A Mattress Guide

Mattresses are a pretty big purchase for most people. Nobody wants to make a mattress decision lightly; after all, you spend more than a third of your life on one. Your bed is a place to sleep, a place to make love, even a place to relax and read a book or watch tv while propped up on pillows.

Your mattress is the most intimate furnishing of your most private room, and, ideally, one you rarely need to replace. You buy a new one; you want to get it right. So: what should you look for? What do you consider when buying the most important piece of furniture in your daily life?

The answer to that last question is plain: price, comfort, and materials.

Price

The price ranges for a mattress is huge– we’re talking as low as $80 for a clearance twin at Ikea to as much as $12,000 for a no-expense-spared, adjustable luxury king-sized Duxiana or Tempur-Pedic piece. The breadth of cost and quality in between those two points is staggering.

That’s why it’s a good idea to have a personal budget in mind before you started shopping: you don’t want to them to upsell you on something that’ll send you into $10k worth of debt, but you also don’t want to get stuck sleeping on a brick just because it was affordable. Whatever you end up purchasing, you want to make sure what you pay is what you get when it comes to quality materials, durability, and comfort.

Comfort

Comfort is vital when it comes to sleeping, lounging, or cuddling on your mattress. What makes a mattress comfortable for you and your loved ones depends on whether or not you have chronic pain or breathing trouble that affects your sleep, your typical sleep positions, and your personal preference.

In this section, we’ll talk about how different issues affect whether you should choose a soft, medium, medium-firm, or firm mattress to maximize comfort.

Back Problems and Snoring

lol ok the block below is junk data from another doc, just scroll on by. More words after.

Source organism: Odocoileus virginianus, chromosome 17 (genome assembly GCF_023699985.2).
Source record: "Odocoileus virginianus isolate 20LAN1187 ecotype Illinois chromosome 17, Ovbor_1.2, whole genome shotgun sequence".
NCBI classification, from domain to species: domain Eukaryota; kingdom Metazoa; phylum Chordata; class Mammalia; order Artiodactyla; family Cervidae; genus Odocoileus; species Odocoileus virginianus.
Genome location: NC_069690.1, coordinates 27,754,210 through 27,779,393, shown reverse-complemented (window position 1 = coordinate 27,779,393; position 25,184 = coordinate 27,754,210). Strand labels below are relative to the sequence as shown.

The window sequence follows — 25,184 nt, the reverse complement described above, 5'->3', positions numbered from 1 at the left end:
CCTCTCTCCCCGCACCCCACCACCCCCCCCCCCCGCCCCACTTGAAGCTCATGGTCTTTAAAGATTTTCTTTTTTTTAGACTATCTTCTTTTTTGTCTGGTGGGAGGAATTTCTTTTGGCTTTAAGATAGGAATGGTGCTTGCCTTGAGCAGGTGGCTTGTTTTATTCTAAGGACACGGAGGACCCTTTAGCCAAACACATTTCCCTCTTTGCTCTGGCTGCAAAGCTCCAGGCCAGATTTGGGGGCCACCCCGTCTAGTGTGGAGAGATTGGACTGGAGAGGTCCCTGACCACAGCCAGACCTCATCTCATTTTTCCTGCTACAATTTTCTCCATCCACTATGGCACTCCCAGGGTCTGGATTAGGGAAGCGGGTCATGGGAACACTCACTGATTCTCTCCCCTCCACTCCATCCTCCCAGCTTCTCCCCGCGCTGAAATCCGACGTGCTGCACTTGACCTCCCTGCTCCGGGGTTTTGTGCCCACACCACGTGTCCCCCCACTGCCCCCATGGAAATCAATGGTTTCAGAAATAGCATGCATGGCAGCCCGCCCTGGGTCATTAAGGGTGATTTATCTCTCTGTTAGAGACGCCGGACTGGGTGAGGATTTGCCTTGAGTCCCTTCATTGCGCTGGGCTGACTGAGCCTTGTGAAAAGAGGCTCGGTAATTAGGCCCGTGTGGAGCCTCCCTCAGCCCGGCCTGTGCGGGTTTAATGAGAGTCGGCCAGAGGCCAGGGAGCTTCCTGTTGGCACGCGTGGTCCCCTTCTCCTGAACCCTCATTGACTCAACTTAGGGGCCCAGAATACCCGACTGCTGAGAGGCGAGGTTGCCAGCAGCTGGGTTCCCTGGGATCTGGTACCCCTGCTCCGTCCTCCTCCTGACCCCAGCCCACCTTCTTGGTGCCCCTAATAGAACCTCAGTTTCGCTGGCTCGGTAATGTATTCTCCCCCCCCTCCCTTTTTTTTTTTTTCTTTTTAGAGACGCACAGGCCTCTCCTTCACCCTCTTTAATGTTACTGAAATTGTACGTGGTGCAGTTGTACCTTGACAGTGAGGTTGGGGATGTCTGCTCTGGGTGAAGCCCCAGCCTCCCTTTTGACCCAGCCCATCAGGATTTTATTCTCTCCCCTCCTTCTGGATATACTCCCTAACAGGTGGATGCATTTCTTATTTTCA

The most common medical problems exacerbated by the wrong mattress are lower back problems and breathing trouble (which can cause snoring).

According to WebMD, lower back pain can be soothed when a sleeper’s spine stays aligned all night and ligaments can relax. Doctors recommend memory foam mattresses to keep posture steady during sleep. Alternately, back pain patients with wide hips are often helped by any soft mattress, while firm mattresses help those with narrow hips.

Of course, doctors do note that all patients’ pain improved when sleeping on any new mattress; in one study, most patients slept on mattresses that were almost ten years old, which is too old to be maximally effective.

When it comes to snoring, the best mattresses are those that let you sleep on your side or those that let you sleep slightly elevated, rather than requiring you to lie completely flat when sleeping. Snoring happens when someone’s airways are constricted, and both side sleeping and elevated sleeping opens those airways up. Which brings us to…

Sleep Positions

There are four positions a person might sleep in. Some people sleep on their stomachs, some on their sides, some on their backs, and some move around a bit in the night.

  • Stomach sleepers benefit from medium-to-firm mattresses, as these prevent the back pain that can come from this sleep position.
  • Side sleepers often prefer soft mattresses so there isn’t too much pressure on the single point of the hip or shoulder.
  • Back sleepers can do with any kind of mattress firmness; it’s all a personal preference.

And if you move around a lot? Aim for something in the middle, to average things out.

Materials

The materials in a mattress affect that mattresses qualities; the firmness or softness, durability, texture, and expense of a given mattress are all determined by the materials it’s made out of.

For example, if you prefer soft mattresses, you need mattress a top that cushion your body and a mattress core that lets the mattress bend around you. The top could be foam or feathered, and the core could be air, water, or springs, but it needs to be designed to not go beyond a “3” on a 1-10 firmness scale.

Likewise, a firm mattress will not have a pillow top, and the springs will not allow as much give when compared to a soft or medium mattress.

Foam Mattress Basics

A foam mattress is a synthetic rectangle that’s made of the same material on the inside as it is on the outside, although a foam mattress could be pillow topped. Some foam mattresses are layered, with upper layers made of a temperature-sensitive polyurethane compound, and lower layers that are denser.

Polyurethane just means that the mattress is made of plant-based materials (like cotton or other hydrogen-containing compounds) mixed with carbon, a building block of almost everything on earth. By tinkering with the specific amounts of carbon and other compounds, inventors have created foam mattresses with varying properties.